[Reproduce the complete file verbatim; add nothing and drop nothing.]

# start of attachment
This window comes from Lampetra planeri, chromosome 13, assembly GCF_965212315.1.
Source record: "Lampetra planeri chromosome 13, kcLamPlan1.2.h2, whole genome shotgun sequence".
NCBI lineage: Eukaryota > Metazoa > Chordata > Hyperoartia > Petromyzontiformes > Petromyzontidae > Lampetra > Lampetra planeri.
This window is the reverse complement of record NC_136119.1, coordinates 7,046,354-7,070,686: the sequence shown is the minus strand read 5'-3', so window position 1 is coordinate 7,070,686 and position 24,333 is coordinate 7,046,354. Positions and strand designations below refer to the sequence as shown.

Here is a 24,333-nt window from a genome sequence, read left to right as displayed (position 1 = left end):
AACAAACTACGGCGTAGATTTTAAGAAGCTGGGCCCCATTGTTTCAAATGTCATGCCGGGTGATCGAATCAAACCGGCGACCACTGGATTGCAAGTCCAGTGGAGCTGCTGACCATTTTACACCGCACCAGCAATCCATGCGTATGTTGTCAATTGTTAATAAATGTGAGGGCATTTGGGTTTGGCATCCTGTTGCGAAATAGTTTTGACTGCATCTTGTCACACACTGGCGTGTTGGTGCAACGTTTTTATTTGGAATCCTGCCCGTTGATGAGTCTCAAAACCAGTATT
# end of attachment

This window comes from Lampetra planeri, chromosome 13, assembly GCF_965212315.1.
Source record: "Lampetra planeri chromosome 13, kcLamPlan1.2.h2, whole genome shotgun sequence".
NCBI lineage: Eukaryota > Metazoa > Chordata > Hyperoartia > Petromyzontiformes > Petromyzontidae > Lampetra > Lampetra planeri.
This window is the reverse complement of record NC_136119.1, coordinates 7,046,354-7,070,686: the sequence shown is the minus strand read 5'-3', so window position 1 is coordinate 7,070,686 and position 24,333 is coordinate 7,046,354. Positions and strand designations below refer to the sequence as shown.

Here is a 24,333-nt window from a genome sequence, read left to right as displayed (position 1 = left end):
AACAAACTACGGCGTAGATTTTAAGAAGCTGGGCCCCATTGTTTCAAATGTCATGCCGGGTGATCGAATCAAACCGGCGACCACTGGATTGCAAGTCCAGTGGAGCTGCTGACCATTTTACACCGCACCAGCAATCCATGCGTATGTTGTCAATTGTTAATAAATGTGAGGGCATTTGGGTTTGGCATCCTGTTGCGAAATAGTTTTGACTGCATCTTGTCACACACTGGCGTGTTGGTGCAACGTTTTTATTTGGAATCCTGCCCGTTGATGAGTCTCAAAACCAGTATT